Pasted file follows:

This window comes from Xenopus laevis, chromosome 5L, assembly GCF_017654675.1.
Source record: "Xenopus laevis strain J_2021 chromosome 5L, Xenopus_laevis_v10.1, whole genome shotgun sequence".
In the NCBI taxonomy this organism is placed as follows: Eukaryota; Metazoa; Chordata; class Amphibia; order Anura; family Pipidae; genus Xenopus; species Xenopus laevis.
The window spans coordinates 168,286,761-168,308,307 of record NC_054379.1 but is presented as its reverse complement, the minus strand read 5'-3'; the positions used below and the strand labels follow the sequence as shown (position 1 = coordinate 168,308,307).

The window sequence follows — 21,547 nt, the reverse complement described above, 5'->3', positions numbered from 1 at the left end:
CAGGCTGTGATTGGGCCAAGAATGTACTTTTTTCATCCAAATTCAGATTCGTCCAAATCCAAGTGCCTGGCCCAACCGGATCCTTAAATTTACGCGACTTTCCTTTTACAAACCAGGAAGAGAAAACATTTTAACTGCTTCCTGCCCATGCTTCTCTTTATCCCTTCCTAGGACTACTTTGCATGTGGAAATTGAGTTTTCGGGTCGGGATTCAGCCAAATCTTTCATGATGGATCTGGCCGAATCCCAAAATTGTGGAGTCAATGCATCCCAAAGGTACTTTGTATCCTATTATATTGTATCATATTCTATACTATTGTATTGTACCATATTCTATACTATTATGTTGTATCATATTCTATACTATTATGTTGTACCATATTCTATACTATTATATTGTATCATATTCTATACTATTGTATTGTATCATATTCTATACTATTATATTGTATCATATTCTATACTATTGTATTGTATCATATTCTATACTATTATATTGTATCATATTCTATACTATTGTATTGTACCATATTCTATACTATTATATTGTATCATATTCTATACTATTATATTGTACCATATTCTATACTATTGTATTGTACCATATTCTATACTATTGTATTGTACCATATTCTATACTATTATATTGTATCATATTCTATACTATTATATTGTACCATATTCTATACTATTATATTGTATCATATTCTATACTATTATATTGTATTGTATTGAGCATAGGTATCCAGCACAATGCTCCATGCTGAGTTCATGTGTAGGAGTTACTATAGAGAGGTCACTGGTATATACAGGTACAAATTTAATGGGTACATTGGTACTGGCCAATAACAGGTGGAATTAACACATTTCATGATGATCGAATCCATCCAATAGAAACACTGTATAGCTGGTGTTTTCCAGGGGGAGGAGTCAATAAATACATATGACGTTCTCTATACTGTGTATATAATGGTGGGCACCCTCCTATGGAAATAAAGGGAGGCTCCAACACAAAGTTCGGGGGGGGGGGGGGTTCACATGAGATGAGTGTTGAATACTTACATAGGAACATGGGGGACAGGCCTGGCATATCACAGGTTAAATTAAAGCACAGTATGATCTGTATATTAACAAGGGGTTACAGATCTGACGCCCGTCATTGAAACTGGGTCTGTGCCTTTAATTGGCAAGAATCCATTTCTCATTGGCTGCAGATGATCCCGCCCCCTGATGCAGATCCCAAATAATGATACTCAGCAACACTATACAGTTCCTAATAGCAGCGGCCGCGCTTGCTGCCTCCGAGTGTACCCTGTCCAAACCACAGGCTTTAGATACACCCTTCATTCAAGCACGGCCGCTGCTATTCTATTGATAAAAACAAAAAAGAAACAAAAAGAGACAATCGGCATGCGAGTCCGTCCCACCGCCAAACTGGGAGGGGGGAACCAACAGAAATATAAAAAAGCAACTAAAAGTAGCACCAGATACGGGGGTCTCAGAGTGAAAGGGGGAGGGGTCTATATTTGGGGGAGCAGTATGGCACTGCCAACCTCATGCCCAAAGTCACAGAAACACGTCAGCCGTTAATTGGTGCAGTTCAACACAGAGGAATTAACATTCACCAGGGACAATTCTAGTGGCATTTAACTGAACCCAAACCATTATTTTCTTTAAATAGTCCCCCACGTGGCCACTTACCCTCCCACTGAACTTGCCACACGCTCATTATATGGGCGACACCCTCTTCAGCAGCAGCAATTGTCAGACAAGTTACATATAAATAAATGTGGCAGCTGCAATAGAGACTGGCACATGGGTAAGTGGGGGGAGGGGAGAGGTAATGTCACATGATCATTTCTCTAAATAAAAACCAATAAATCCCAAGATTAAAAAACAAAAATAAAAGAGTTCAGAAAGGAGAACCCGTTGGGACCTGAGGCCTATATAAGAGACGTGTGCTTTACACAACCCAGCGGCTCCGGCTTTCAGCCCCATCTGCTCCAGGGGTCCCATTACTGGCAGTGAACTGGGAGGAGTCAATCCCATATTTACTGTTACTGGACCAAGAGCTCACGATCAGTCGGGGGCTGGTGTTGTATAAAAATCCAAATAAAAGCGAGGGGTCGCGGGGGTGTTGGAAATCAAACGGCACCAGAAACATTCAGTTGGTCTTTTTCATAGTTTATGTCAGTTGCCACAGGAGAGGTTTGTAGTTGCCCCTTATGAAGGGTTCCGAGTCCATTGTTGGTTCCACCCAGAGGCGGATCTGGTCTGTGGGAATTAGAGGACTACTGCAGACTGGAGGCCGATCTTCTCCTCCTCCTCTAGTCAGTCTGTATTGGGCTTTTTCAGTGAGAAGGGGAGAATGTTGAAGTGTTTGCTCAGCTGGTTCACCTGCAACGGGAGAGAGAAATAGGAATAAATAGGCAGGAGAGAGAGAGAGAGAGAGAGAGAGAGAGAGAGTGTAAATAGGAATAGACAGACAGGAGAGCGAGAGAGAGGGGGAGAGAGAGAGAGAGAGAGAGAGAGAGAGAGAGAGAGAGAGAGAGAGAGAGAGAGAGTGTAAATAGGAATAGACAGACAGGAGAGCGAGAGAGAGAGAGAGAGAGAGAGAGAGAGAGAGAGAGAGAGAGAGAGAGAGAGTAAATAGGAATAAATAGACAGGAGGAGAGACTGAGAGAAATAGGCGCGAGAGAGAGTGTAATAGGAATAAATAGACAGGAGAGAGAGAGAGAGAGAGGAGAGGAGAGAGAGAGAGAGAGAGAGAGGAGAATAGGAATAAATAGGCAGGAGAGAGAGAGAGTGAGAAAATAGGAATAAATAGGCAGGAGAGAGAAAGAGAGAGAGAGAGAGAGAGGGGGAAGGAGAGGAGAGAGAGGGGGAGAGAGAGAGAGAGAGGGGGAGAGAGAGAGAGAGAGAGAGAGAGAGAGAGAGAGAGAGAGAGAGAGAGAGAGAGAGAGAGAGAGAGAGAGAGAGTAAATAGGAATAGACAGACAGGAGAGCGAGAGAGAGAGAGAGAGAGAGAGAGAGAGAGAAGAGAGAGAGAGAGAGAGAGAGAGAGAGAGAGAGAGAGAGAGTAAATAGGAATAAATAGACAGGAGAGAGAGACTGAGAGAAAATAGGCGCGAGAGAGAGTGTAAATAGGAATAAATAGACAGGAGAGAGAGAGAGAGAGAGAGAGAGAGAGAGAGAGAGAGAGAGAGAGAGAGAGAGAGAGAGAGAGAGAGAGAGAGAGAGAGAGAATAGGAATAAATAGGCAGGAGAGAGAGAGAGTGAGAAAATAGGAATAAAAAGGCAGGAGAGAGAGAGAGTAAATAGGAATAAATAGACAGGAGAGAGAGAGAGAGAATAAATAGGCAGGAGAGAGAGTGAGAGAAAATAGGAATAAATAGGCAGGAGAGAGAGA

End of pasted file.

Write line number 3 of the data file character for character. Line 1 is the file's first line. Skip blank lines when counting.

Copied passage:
In the NCBI taxonomy this organism is placed as follows: Eukaryota; Metazoa; Chordata; class Amphibia; order Anura; family Pipidae; genus Xenopus; species Xenopus laevis.